Like their PCAs, agencies aren’t rewarded to achieve the state’s goals of providing assistance to the elderly and people with disabilities. An agency receives no financial reward from the state for teaching and nurturing employees in their jobs. When an agency places a newly hired PCA for on-the-job training with another PCA or with a supervising nurse, it can bill the state for only one individual’s work. It takes time, and it costs a lot to teach the appropriate competencies or skills (but most “training” is completed in a shift or two at most). Obviously, it also costs agencies when there is any turnover in staff. In addition, advertising, recruiting and training— even at a minimum level—is very costly. Far too often, agencies can’t afford to follow all the rules. As a result, they often do not train adequately or follow up with a “qualified professional” supervising the PCA at every required task.

Within the PCA program there are two completely different plans: Traditional PCA and PCA Choice. With Traditional PCA, an agency recruits, hires, trains, schedules and terminates—and does all the administrative and financial side of running the plan. In PCA Choice, a client hires, manages and terminates employees as needed, while an agency does all the payroll administration and financial accounting. PCA Choice can often permit a client to offer higher wages and have more choice in choosing employee caregivers. It makes many clients more confident that they are in control and less likely to be institutionalized. For many people with disabilities, however, the number of hours it takes to run a choice program may not leave enough time to work in a chosen career. Many don’t want to have their careers become solely running their own care agencies.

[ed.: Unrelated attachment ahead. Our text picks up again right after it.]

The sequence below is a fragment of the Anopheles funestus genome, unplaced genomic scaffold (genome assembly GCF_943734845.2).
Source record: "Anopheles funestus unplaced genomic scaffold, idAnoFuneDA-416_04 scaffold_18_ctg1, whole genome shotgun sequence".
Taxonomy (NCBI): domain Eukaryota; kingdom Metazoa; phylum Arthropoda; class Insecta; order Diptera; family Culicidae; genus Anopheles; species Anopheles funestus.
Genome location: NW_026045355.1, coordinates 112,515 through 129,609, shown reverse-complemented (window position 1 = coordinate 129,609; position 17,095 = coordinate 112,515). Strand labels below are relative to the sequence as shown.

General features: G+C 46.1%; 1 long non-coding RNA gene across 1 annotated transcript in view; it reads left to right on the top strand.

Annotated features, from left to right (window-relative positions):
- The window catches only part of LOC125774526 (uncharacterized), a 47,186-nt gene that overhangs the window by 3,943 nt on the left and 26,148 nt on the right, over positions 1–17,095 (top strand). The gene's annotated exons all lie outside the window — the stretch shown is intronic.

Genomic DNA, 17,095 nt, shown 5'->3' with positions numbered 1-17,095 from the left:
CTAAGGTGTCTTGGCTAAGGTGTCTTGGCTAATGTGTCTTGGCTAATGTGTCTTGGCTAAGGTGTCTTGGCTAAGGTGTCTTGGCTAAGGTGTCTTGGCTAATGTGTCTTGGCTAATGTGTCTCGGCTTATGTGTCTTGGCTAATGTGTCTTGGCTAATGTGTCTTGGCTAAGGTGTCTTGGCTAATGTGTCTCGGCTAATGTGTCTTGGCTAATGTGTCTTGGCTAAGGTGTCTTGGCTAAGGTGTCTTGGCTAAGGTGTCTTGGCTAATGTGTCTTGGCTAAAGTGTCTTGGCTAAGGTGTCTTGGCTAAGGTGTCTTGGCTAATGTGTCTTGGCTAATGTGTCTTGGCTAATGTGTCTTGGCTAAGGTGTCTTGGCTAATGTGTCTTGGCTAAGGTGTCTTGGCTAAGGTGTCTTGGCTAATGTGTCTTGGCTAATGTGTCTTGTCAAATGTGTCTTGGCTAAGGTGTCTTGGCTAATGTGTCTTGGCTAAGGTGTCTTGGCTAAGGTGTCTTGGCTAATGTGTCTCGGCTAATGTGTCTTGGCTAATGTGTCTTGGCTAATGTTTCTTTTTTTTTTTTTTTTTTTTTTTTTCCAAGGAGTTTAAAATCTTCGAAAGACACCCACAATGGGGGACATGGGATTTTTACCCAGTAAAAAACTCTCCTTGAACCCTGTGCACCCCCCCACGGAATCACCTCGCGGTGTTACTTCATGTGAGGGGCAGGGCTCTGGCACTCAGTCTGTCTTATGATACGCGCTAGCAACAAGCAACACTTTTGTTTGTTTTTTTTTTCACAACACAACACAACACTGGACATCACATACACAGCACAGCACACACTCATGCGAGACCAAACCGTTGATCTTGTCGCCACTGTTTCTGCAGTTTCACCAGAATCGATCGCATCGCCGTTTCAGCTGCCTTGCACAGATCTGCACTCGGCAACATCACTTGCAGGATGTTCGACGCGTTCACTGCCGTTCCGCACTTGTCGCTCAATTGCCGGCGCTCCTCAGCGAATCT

Because in PCA Choice the agency only does the administrative and financial end and the client does the other work, it’s more attractive to the agencies, and there are fewer and fewer agencies that offer Traditional PCA. The definition of choice is: an act of selecting or making a decision when faced with two or more possibilities. It’s becoming harder to find agencies that offer Traditional PCA, which ironically leaves little choice.

I’ve always used Traditional PCA. Next month I will try to find someone who can write more on the positive sides of PCA Choice. Maybe they will enlighten me on which program really offers the best options and the most independence.

Have a good month. September’s beautiful weather is usually a great reward for living in Minnesota!